The noise on the nursery. Garden chat with Chook, from Greenbourne Nursery

Updated: Jun 16

✦ As I write this, a cold snap is coming up from the south west. Winter is on its way. While a cold winter may sound like an annoyance to many, it is something our area needs here on the mid north coast.

I have had numerous discussions with locals about the abundance of garden pests and diseases that have burdened our plants for the last 18 months or so. The last two winters have been quite mild in regard to minimum temperatures and hence have allowed breeding cycles to continue and various pests to survive the winter period.

Stopping the birds from pinching the ripening fruit, Greenbourne Nursery as featured in Brilliant-Online
Stopping the birds from pinching the ripening fruit

A cold winter will hopefully disrupt this pattern and allow for a more successful spring period. It will also help to sweeten up our citrus and put a richer red pigment into anyone growing blood oranges.

Speaking of citrus, we can always tell when the sweet, tangy fruit begins to ripen - we start selling bird netting like crazy! Many are flocking in (pardon the pun) and purchasing the netting to stop the birds from pinching the ripening fruit. Bowerbirds, rainbow lorikeets and currawongs to name a few, however the most frustrating are the white cockatoos.

Many customers are telling me the familiar story of how the cockies will pick a fruit, take a single bite and then discard it on the ground beneath the tree. Some say they are just bored and some say they are searching for seed inside the fruit. One of our lovely regulars swears that the cockies are doing it to spite us, getting a little back for knocking down too many trees… maybe he’s right.

Apart from talking to plenty of folk here at the nursery, we have been working on our first batch of bare rooted roses. A true sign that winter approaches. The roses this season have obviously enjoyed the extra water this year as they are thick and strong with a great root system. Now that the rain is starting to let up a little, it is a great time to prepare the garden beds and either add to your rose collection or begin one.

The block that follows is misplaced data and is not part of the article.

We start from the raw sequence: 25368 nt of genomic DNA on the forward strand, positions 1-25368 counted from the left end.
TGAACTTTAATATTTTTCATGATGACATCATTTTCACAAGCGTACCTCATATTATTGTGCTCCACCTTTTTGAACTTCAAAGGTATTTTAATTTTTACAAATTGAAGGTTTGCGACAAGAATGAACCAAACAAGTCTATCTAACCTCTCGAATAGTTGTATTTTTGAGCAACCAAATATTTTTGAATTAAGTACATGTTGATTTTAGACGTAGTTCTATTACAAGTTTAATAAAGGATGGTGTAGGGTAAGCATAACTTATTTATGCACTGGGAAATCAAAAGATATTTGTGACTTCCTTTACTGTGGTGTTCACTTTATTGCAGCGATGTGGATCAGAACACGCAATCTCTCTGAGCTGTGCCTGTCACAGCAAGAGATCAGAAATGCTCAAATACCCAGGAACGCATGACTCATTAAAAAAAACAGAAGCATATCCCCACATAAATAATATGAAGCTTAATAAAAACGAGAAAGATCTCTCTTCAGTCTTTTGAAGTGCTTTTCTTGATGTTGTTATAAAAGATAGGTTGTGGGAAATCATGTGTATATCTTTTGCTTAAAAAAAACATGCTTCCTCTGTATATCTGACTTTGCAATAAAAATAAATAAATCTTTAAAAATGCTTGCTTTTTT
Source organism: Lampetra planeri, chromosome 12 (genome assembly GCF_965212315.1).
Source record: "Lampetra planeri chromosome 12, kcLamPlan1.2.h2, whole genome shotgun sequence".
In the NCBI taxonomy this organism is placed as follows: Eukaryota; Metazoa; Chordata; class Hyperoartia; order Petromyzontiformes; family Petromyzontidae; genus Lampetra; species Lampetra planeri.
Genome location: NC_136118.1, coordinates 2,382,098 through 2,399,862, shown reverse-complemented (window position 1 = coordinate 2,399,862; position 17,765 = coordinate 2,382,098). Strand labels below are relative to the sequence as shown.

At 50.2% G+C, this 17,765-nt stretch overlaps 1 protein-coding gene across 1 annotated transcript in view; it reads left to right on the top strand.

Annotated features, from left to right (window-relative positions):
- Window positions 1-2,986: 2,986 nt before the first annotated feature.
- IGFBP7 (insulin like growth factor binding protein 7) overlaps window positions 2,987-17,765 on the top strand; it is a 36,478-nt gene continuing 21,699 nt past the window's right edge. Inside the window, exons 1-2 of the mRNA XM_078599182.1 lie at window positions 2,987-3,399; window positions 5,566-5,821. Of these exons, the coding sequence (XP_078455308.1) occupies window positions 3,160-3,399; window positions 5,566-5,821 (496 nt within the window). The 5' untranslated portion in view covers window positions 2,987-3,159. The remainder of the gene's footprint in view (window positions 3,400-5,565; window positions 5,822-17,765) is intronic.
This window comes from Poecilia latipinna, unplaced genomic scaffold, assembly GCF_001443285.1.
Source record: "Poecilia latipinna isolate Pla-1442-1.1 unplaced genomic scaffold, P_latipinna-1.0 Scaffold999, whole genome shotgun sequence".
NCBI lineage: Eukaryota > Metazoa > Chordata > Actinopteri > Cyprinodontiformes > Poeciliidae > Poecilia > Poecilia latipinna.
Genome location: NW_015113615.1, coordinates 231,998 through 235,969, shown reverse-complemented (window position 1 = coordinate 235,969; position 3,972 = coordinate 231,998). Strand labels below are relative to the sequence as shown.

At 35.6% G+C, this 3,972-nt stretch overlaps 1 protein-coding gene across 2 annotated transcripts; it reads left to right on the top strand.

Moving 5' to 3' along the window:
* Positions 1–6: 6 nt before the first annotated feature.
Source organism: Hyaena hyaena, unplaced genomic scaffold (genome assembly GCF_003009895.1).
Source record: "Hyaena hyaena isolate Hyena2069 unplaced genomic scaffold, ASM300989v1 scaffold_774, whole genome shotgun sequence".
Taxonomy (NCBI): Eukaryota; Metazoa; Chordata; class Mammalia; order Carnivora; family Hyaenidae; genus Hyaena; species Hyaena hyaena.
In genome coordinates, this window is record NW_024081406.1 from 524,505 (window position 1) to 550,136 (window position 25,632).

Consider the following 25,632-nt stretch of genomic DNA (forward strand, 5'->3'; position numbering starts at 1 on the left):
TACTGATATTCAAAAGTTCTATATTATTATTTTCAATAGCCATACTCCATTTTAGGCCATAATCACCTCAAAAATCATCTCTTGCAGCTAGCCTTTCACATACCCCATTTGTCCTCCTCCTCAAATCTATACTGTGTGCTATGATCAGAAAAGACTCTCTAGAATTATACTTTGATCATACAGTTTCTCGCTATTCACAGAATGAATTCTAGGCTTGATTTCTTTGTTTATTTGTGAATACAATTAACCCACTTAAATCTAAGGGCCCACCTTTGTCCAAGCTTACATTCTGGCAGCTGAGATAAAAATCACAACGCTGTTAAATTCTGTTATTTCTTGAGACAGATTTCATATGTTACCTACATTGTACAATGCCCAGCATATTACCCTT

I have found a way to do a little bit of garden catch up thanks to a lovely couple who drop in to the nursery all the time. With the excess rain that occurred a few weeks ago we all have tales of missed opportunities in the garden. The daylight length is getting shorter and many of us are not home until it is dark. The delightful couple I was chatting to were in a situation just like this, they told me the solution was simple - just garden at night!

They ran me through a few ideas that they had and used successfully. So, based on their recommendation I dropped into the hardware a few days later and picked up a 20 metre extension cord and a type of spot light that is mounted to a tripod. The setup allows me to move around the garden and find even the most hidden little nooks. The wife and kids laughed at and mocked me from the verandah as I began setting up… but I loved it. It was such a peaceful experience. Please give it a go and catch up on some gardening.

Ornamental Plant Recommendation

Jungle Warrior (Zamioculcas zamiifolia)

Jungle Warrior (Zamioculcas zamiifolia)

Commonly called the ZZ plant. This spectacular specimen is a well-bred offspring of the very popular Zanzibar Gem. The original Zanzibar Gem has been an incredible indoor favourite for many years. Now you can compliment the rich green colours of the original with the rich dark chocolate colours of the Jungle Warrior.

This plant is sure to become a collector’s treasure. It performs well in medium to low light areas. It is quite comfortable in rooms with no natural light. Requires minimal water (too much water will make it sick). Only requires a liquid fertilizer every second month. A great low maintenance plant for your home or for a delightful gift for someone who likes beautiful things but may not be overly confident with indoor plants. Get into your nursery and have a look at one soon.

Culinary Herb Recommendation

Perennial coriander (Eryngium foetidum)